Dairy Farming is one of most important avenues within agribusiness portfolio of Pakistan’s economy. Despite being 4th largest milk producing country, dairying in Pakistan continues to struggle on various grounds; of which milk marketing and supply-chain is at top.
Historically, unorganized farms have existed either in backyard of village households or in dairy colonies in peripheries of metropolitans. Virtually, no commercial farming existed until 2005, after that a major investment outpouring from Non-Resident Pakistanis (NRPs) and locals was done in response to massive mobilization and dairy-friendly policies adopted by Government.
As a result, a sizeable number of commercially oriented medium sized farmers’ class emerged. The attire of dairying started changing with import of high producer cows, mechanization in milking, feeding system and advisory services. Dairy farming attracted local industrialists as well; being tax-free money-spinning segment, business tycoons’ invested heavily and setup up giant dairy empires, each with housing facilities up to 5,000 cattle and milk production of more than 25,000 liters a day.
Being novice was itself a great challenge for commercial farmers. Milk processors have had a field force with little knowledge of dairy business management, whom added to the difficulties and made it a bumpy ride for the investors. Much of time, energy and money was spent in hit and trial wizards; eventually ending up with trained manpower and gradual development of Standard Operating Procedures for this emerging business avenue.
Milk processors started offering incentives of various kinds as they were able to save significant logistics and other supply-chain costs because of sizable quantity of milk being available from a single place. This scheme was started by a multinational processor and soon adopted by other national processors. Situation was seen positive as apparently it created a win-win situation for both milk processing companies and commercial and corporate farmers. Shared value kept this relationship going on till the change in product portfolio of dairy processors.
On the other hand GDP fell from 4.8% to only 1.7% giving rise to unbelievable inflation from 7% to 23.3% in 2007 and 2008, respectively. This disastrous economic performance diminished buying power of a common consumer; eventually dairy processors had to alter their course for maintaining their sales volume and continued business growth.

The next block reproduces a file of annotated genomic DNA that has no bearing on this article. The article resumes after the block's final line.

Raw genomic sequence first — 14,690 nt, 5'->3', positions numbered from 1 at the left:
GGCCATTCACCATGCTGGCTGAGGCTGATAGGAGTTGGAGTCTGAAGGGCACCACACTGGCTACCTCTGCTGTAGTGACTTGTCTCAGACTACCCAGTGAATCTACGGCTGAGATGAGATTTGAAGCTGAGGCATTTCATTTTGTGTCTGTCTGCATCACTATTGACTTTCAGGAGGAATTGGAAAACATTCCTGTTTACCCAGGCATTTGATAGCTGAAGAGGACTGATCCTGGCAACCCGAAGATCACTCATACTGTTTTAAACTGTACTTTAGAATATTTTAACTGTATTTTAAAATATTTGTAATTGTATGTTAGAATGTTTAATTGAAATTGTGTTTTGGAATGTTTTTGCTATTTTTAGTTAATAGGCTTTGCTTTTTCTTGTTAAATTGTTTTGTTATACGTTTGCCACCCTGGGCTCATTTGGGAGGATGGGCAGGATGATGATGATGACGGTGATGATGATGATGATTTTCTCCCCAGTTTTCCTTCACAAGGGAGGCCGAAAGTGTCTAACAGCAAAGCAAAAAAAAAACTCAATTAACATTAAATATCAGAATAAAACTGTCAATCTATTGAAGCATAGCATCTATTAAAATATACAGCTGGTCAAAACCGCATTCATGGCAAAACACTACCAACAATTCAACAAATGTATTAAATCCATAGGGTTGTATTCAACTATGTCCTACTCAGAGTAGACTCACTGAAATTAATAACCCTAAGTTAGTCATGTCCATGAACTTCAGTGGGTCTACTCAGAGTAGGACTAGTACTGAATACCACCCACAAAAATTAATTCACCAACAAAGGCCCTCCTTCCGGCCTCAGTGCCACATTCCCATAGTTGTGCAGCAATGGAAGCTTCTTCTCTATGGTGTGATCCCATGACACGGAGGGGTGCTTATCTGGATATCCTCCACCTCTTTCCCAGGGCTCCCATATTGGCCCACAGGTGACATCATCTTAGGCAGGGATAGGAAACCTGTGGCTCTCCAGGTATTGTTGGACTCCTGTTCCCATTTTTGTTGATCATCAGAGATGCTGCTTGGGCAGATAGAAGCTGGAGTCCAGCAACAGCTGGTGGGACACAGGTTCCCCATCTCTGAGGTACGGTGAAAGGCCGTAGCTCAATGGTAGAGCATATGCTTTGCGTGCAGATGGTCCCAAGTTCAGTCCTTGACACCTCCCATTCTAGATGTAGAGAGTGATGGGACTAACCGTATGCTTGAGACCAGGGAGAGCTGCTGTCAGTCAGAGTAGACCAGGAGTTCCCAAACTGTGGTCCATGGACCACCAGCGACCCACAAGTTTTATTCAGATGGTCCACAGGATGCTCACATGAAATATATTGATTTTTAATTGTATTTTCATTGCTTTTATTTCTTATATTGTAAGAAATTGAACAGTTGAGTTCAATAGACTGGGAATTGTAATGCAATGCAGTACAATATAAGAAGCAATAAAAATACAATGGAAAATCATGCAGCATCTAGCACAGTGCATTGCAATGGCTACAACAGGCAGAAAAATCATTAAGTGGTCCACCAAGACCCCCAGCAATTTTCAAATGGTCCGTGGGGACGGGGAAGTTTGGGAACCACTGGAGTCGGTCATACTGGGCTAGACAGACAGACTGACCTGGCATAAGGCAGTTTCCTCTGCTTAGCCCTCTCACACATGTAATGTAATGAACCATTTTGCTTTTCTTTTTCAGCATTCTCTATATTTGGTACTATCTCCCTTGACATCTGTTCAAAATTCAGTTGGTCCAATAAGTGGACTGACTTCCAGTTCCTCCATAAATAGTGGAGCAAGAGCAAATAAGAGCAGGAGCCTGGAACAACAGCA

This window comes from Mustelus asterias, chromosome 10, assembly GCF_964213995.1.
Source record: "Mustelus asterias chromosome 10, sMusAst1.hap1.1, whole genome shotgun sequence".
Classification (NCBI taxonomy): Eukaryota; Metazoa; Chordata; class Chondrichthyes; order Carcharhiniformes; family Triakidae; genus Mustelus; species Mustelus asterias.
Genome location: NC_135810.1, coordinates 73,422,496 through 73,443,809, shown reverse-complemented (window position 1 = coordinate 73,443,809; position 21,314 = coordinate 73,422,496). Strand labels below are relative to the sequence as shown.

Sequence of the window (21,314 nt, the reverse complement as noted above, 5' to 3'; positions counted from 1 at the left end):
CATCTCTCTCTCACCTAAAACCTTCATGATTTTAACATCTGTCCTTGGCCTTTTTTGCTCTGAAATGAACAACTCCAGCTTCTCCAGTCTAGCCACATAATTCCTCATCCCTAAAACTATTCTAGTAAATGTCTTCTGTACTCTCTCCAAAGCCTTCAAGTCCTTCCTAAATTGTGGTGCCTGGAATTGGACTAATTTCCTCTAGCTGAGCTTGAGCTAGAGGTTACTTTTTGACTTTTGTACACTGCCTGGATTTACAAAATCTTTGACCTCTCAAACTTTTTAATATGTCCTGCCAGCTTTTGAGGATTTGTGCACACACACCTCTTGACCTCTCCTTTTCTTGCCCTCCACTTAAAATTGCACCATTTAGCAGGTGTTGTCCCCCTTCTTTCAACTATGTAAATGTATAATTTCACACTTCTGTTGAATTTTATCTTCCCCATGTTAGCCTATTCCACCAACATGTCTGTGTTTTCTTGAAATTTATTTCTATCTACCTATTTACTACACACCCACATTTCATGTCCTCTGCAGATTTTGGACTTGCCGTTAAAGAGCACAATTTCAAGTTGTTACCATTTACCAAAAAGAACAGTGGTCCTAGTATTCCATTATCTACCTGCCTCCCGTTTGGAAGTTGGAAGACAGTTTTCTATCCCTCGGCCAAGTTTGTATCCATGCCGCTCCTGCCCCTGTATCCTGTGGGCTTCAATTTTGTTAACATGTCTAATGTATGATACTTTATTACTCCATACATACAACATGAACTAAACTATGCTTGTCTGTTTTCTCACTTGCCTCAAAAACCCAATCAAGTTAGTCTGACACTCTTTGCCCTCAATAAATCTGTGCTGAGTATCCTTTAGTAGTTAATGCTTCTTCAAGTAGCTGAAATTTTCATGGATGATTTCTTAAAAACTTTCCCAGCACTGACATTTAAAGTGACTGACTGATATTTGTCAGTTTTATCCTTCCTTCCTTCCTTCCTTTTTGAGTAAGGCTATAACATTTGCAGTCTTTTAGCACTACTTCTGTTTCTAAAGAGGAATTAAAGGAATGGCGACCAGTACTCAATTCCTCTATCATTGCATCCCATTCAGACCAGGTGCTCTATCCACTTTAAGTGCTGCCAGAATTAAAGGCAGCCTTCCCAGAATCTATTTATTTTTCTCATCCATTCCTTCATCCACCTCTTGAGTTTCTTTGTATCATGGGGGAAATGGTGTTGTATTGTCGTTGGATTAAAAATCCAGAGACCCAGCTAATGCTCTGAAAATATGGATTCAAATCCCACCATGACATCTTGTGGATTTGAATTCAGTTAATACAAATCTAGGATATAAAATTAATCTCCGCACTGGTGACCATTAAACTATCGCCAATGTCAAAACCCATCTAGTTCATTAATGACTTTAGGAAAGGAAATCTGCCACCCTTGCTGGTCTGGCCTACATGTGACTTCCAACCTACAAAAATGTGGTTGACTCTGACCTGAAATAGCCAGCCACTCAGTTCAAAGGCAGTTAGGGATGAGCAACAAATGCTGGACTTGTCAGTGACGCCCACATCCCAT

Initial efforts in marketing and sales strategy of companies included reduction in serving size of the product i.e. 250ml, 125ml and 65ml packs. Efforts were also done to economize the recipes of products and the rabbit drawn out of the hat was “Liquid Dairy Whitener”. This product was extensively marketed by the processors and eventually acceptance was created.
Dairy Whiteners generally substituted milk content with “Skimmed Milk Powder” (SMP) and palm oil fat. This intervention gave more control to dairy processors over their supply-chain by purchasing huge quantities of SMP from all around the world at even lower costs than national milk collection. The SMP imports being 150 thousand tons in 2008-2009 have now increased up to 350 thousand tons, a possible substitute of up to 700 tons of local milk collection.
The biggest dilemma of the story is that everything ranging from animal feed to machinery etc. has gone as much as 100% costlier; whereas, milk price is still the same. For instance farm gate price in June 2014 was just 3 cents higher than that of June 2010. In a nutshell a momentous increase in operating expense has slowly but steadily pushed dairy farmers to a negative cash-flow.
Dairy processors have had a substantial contribution towards development of commercial/corporate dairy farmers. Unfortunately, system was pushed by them to produce maximum possible milk, no matter what may it cost to the farmer. On the other hand, there was no focus by farmers on alternative milk selling plan as it did not suit the processors either.
According to World Bank, 63% of Pakistan’s population still lives in villages; whereas, 70% of the milk produced at farms is consumed by the household itself, essentially translating into the fact that farm locality is not a suitable market for the farm produce and extra investment would be required to transport the milk to urban areas.
Most vulnerable in aforementioned situation are medium sized farmers, due to their higher operating cost versus relatively smaller capital and size to bear the market slump for longer. On the other hand, negligible operating expenses and self-consumption approach of backyard farmers will prove a shield against the vulnerabilities of stagnant milk market.
Sensing the situation ahead, now corporate farms are opting alternative and sustainable milk sales avenues. So far, couple of them has done it quite successfully by launching their own brands of pasteurized milk, an initiative quite overwhelmingly welcomed in urban areas. Besides greater challenge of supply-chain management, pasteurized milk has unique edge over the traditional UHT milk in terms of superior quality, consistency and high-end customers. In a nut shell, persistent imports of SMP and continued lower milk price offerings in Pakistan have set a scenario that will add more players in pasteurized milk business.
By 2020, acceptance for tea whiteners would go down and consumers are expected to use whole milk for their daily needs, “turning up the bad penny” for dairy processors in Pakistan, but by the time they would have lost torch bearers, the medium sized commercial farmers.
Syed Shakil Amjid: (Livestock Professional, working in the dairy industry from 7 years)
Muhammad Naveed Ul Haq: (Assistant Professor at University of Veterinary & Animal Sciences)